I don't remember what we did instead. Resistance to constraints came to mind when I read that MoMA's Department of Architecture and Design has now acquired the @ symbol into its collection. The announcement was unsurprisingly greeted with a measure of bewilderment, ridicule, sarcasm and disbelief (some assumed it was the teaser for an April Fool's Day stunt). When challenged to justify this “acquisition” of something that has been on our keyboards for as long as any of us can remember, Paola Antonelli, MoMA's masterly and daring senior curator of design, explained it as a reasonable extension of the department's mission to collect and interpret design, asking playfully, “Why should we be stopped by the laws of physics?”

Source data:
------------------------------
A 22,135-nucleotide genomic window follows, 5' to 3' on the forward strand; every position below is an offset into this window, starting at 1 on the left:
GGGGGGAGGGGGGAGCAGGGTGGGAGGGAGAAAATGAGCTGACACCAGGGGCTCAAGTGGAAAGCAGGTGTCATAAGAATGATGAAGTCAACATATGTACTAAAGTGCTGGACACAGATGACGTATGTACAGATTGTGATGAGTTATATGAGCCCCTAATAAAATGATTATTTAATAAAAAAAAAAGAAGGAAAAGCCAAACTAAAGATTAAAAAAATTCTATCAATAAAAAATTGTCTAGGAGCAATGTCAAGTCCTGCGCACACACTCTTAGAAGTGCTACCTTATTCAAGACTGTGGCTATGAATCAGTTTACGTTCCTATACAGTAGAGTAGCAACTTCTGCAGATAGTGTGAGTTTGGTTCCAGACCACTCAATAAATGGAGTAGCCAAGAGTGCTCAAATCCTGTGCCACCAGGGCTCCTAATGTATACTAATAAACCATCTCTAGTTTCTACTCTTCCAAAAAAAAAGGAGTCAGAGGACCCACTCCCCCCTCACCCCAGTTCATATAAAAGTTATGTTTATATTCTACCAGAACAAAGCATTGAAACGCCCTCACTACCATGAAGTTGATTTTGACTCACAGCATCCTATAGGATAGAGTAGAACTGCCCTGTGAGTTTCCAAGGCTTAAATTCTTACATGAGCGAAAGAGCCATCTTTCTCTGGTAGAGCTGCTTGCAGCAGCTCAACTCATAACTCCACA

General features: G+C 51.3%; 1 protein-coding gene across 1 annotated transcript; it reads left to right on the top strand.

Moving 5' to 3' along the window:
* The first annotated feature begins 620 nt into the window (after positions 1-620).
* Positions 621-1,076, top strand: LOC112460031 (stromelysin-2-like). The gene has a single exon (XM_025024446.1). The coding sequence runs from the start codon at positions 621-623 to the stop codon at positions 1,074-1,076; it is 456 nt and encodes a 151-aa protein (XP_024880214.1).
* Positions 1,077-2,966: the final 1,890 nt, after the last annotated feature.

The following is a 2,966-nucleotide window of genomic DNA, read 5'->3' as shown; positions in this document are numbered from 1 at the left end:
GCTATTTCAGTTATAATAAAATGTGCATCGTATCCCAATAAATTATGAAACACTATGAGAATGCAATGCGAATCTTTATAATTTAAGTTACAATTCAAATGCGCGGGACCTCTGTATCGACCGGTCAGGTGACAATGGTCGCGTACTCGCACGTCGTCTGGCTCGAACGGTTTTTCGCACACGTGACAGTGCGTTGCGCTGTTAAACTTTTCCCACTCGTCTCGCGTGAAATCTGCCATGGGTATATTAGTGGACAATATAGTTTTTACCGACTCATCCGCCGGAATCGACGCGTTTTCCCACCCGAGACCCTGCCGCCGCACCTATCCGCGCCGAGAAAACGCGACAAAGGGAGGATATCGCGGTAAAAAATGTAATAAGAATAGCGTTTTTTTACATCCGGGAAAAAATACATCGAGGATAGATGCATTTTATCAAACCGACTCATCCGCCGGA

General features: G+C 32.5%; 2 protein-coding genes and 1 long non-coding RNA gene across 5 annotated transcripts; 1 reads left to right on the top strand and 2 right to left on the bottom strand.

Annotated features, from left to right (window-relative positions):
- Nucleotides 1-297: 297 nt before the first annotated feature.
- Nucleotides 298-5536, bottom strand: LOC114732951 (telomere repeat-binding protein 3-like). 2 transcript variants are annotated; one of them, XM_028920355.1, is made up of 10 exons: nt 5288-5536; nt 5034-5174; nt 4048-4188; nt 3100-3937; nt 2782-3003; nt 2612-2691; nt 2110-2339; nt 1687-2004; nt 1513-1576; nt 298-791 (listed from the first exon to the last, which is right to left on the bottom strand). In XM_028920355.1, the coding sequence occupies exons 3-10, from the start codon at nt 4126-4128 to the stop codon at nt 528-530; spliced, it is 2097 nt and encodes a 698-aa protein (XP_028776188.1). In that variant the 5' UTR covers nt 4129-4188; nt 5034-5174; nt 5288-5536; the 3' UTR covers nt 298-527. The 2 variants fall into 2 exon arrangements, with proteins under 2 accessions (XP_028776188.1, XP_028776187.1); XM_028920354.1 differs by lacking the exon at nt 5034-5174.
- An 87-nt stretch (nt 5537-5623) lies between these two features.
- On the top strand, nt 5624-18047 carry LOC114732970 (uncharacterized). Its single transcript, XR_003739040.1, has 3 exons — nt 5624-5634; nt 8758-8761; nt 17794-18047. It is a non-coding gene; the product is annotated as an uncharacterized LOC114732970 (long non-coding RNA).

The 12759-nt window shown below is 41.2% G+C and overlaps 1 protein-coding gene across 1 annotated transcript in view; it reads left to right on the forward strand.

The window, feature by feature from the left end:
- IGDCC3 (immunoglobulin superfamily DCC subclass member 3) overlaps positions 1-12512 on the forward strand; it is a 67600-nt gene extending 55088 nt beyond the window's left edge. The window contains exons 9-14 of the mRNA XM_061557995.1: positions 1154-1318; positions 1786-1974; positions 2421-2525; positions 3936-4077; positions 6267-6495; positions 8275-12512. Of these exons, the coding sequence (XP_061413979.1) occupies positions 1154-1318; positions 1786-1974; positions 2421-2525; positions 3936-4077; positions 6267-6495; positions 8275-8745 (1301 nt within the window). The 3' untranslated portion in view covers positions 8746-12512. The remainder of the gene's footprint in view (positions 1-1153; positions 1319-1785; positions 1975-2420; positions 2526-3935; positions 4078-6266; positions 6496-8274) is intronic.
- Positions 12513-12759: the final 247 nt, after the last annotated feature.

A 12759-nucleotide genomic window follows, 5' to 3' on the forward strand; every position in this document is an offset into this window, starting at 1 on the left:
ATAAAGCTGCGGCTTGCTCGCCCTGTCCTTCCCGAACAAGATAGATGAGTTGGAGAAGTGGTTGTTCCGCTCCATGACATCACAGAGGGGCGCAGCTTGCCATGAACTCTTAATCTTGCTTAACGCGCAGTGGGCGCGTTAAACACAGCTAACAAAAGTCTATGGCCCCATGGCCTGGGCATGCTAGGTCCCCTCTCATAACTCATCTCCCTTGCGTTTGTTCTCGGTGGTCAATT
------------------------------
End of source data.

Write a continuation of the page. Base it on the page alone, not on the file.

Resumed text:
Of course we all are routinely stopped by the laws of physics. In the 18th century Samuel Johnson, irritated by Bishop Berkeley's seeming denial that the physical world was real, kicked a rock and said, “I refute him thus.” Museums are normally subject to the same laws, as they discover each time they wish to add buildings or try to simultaneously hang two pictures in the same space. But where acquisitions are concerned, museums have a loophole. If “acquire” is defined so broadly that it doesn't necessarily imply possession, museums can lay claim to whatever they wish. That adjustment would not satisfy the rest of us, for whom keeping up with the Joneses does not mean just declaring that you have what others actually have. If, like Janis Joplin, you want a Mercedes, you can't get one by simply affixing a sticker to it, no matter how effective the graphics. (For one thing, the real owner might drive off, sticker and all. ) Same with symbols. Individuals can declare themselves the proprietors of monograms or other glyphs if they are personal. But not if they are in the public domain. Ayn Rand, for example, may have thought she owned the dollar sign, but she didn't try to copyright it, perhaps because that would have entailed dealing with the federal government. Museums, however, can take a less rigid position. Their exegetical mission permits, and may even demand, a looser interpretation.